The stages of sleep
Getting a good night’s sleep is an important part of our lives but an increasing number of adults in the UK are struggling to get a full night’s rest without any interruptions and are looking for sleep help. While we often focus on the hours of sleep a night we are getting, it’s also important to look at your sleep cycle, continuity and making sure you achieve that perfect night’s sleep.
We all know that sleeping in stops and starts doesn’t feel as refreshing, and this can sometimes contribute to other issues such as daytime sleepiness, sleep deprivation, and trouble sleeping. Let’s look at potential sleep problems, how much sleep you really need and the different stages of sleep to help us understand our sleep cycle better.
We all experience periods in our lives where we struggle to fall asleep or find ourselves waking up throughout the night. Sleep problems can come and go but longer stretches of bad sleep can start to affect our daily lives and can be linked to things like your environment, work life and even your diet. Extreme tiredness can make usually manageable tasks much harder. It’s thought that a third of adults in the UK will struggle with stress and sleep at some stage in their lives.
Stages of sleeping
The stages of sleep have been divided into four categories. During an ideal night’s sleep, your body has enough time to go through four to five 90-minute cycles that sample different phases of sleep as the night progresses. Sometimes, we can experience sound sleep which is when we have frequent and extended awakenings in the middle of the night, which can be disruptive. This can affect the total duration of your whole night’s sleep which is why each stage of sleep serves an important purpose in keeping your brain and body healthy.
1. Awake time
Awake time is spent in bed before you fall asleep and it’s important to make sure you feel settled and relaxed during this time so you can prepare for a good night’s sleep. Introducing natural sleep options such as the use of essential oils an hour or so before bedtime, can help you get to establish an ideal sleep environment helping you with your overall quality of rest. Lavender and chamomile have long been considered scents which have calming and relaxing properties, read more on this from the Happy Beds blog.
2. Light sleep
Light sleep is considered the first step to getting a healthy night’s rest. During this stage your respiration starts slowing down, your heart rate decreases, and your body temperature lowers. Your brain starts working on its communication system and your ability to learn and remember however you'll still be sensitive to movement, temperature and noise making it easier to wake up during light sleep.
3. Deep sleep
According to the Rechtschaffen & Kales (R & K) Standard of 1968, deep sleep is often referred to as “slow-wave sleep”. During this stage, your brain waves are at their slowest allowing your body to start working on muscle repair and growth. Your muscles and eyes are also very relaxed during this period and it’s often difficult to wake people when they’re in deep sleep. Deep sleep is crucial for physical renewal, hormonal regulation, and growth.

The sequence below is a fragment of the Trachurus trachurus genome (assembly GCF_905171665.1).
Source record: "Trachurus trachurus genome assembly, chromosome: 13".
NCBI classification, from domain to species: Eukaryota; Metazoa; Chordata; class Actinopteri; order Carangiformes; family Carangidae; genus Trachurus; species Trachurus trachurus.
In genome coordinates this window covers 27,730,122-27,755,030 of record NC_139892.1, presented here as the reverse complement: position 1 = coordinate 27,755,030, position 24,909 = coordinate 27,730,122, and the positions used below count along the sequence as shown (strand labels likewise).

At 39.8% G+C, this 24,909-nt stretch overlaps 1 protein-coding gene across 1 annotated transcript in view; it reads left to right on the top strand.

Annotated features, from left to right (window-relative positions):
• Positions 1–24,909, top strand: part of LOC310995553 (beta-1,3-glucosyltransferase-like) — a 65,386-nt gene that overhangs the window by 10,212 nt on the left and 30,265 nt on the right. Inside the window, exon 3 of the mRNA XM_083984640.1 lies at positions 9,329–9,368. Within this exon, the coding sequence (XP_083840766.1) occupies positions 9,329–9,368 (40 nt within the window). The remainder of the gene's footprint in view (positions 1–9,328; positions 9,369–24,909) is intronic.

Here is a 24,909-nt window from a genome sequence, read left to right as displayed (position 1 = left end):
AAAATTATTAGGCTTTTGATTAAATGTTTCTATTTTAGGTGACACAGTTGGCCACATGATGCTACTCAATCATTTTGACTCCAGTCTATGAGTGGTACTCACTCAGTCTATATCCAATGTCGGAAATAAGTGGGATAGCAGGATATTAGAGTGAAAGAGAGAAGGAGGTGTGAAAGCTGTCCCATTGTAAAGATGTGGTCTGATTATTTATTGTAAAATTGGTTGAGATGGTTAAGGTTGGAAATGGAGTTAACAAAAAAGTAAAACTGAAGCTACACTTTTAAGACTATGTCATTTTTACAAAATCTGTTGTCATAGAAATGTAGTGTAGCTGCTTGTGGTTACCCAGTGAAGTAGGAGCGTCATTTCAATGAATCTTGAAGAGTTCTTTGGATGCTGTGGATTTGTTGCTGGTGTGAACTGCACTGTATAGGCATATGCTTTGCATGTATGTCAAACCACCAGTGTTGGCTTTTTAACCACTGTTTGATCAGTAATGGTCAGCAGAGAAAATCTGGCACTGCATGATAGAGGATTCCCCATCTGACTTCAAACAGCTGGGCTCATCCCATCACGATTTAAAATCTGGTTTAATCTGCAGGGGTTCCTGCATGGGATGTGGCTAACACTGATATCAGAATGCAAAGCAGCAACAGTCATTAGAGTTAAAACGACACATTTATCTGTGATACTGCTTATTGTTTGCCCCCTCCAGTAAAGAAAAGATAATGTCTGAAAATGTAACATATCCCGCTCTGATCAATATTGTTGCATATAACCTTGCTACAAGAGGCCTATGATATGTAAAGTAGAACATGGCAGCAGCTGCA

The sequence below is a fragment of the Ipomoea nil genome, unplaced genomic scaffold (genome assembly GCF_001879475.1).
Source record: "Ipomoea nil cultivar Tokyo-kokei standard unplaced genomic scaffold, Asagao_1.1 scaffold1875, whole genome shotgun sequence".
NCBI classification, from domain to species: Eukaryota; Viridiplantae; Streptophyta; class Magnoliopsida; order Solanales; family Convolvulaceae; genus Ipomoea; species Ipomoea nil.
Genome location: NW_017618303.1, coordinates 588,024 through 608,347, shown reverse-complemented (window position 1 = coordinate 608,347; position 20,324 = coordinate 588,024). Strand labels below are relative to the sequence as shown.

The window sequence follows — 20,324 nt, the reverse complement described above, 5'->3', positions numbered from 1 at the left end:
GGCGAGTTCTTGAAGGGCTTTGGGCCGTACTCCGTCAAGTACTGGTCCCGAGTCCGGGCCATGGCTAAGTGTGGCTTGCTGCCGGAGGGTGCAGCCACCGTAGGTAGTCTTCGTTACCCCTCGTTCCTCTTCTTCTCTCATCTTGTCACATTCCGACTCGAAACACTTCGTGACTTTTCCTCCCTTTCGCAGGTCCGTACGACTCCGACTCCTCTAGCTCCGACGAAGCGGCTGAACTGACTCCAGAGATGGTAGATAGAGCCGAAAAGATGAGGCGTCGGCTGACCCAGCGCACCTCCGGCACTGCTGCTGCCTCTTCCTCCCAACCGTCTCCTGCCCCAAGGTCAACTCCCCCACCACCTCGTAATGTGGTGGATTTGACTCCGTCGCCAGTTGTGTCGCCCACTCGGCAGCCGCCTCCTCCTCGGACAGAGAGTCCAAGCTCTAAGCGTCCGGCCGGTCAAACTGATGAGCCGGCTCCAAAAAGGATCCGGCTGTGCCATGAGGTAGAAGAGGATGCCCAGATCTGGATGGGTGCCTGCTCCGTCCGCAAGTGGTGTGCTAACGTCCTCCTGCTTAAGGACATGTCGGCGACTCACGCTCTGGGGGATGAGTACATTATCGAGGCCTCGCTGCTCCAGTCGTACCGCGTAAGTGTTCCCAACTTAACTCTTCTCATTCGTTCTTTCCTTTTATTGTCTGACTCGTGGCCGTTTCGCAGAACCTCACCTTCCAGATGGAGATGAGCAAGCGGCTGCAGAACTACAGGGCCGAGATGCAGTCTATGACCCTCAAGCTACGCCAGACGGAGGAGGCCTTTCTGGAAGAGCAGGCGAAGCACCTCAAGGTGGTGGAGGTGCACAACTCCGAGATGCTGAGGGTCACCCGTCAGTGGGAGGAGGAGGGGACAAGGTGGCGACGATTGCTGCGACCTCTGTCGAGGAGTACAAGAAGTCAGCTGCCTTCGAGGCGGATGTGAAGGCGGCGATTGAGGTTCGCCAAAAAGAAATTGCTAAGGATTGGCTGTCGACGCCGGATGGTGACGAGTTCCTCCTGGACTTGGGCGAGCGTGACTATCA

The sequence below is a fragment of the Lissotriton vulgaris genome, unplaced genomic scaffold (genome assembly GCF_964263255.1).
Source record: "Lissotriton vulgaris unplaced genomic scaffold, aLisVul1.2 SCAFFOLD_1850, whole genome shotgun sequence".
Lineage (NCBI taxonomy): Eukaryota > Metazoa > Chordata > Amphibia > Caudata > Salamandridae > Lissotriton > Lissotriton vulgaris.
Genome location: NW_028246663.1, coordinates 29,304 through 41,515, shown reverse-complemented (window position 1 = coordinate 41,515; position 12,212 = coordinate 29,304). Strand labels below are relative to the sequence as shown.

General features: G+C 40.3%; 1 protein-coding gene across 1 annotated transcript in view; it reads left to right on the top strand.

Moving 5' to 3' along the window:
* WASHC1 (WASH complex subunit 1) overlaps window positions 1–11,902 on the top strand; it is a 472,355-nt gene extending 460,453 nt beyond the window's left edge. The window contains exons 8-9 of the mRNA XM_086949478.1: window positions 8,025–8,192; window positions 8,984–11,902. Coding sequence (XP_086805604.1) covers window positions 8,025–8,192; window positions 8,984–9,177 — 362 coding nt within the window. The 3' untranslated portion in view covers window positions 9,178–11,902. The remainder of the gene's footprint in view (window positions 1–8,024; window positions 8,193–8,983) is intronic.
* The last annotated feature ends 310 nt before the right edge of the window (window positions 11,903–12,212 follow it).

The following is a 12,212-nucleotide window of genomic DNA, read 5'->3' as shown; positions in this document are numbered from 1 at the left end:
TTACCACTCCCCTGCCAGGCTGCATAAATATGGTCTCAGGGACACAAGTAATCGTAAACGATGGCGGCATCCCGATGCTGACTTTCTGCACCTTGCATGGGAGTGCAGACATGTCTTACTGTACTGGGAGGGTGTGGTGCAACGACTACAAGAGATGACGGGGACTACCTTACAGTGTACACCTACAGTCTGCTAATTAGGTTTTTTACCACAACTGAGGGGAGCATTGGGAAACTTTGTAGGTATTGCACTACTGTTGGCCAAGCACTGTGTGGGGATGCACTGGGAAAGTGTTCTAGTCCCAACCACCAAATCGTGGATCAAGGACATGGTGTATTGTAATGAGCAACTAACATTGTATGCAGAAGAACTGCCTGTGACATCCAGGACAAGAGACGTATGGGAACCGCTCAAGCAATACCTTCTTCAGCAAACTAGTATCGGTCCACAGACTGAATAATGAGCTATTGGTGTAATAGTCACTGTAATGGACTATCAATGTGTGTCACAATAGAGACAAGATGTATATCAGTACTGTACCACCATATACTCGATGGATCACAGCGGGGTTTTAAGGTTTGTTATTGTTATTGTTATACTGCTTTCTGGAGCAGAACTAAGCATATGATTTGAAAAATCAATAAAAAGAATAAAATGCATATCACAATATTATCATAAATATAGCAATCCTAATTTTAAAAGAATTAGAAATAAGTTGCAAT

4. REM sleep
REM sleep (Rapid Eye Movement sleep) is characterised by random rapid movement of the eyes, with low muscle tone throughout the body and the ability to dream vividly. This is the state of sleep stimulates the areas of your brain that are essential in learning and making or retaining memories. Over time, our REM sleep cycle time decreases so adults only experience around 20-25% of their sleep cycle in REM, whereas for children it can be around 50%.
How much sleep do I really need?
The Sleep Foundation advises that most healthy adults need between seven to nine hours of sleep a night, however with our busy and hectic lifestyles juggling work and home life, this can be optimistic. It’s important to consider other factors such as daily activities and overall health when deciding how much sleep you need if you need sleep help.
The UK’s NHS website suggests adults need anywhere from 6 to 9 hours of sleep per night, and have suggested the following tips if you’re having difficulty sleeping:
- Sleep at regular times - set a regular bedtime schedule for you and the family, this will programme the brain and internal body clock to get used to a set routine.
- Make sure you wind down - Winding down is a critical stage in preparing for bed. There's lots of ways to relax before bedtime such as running yourself a hot bath, listening to relaxing sleep music, writing to do lists for the next day and making sure you avoid too much screen time with your electronic devices.
- Make your bedroom sleep friendly - so you’re ready for the perfect night’s sleep, your bedroom should be a calm and relaxing environment. Ideally it should be dark, quiet, tidy, and kept at a low temperature.
- Keep a sleep diary - writing down your daily thoughts could uncover lifestyle habits or daily activities that contribute to your sleeplessness.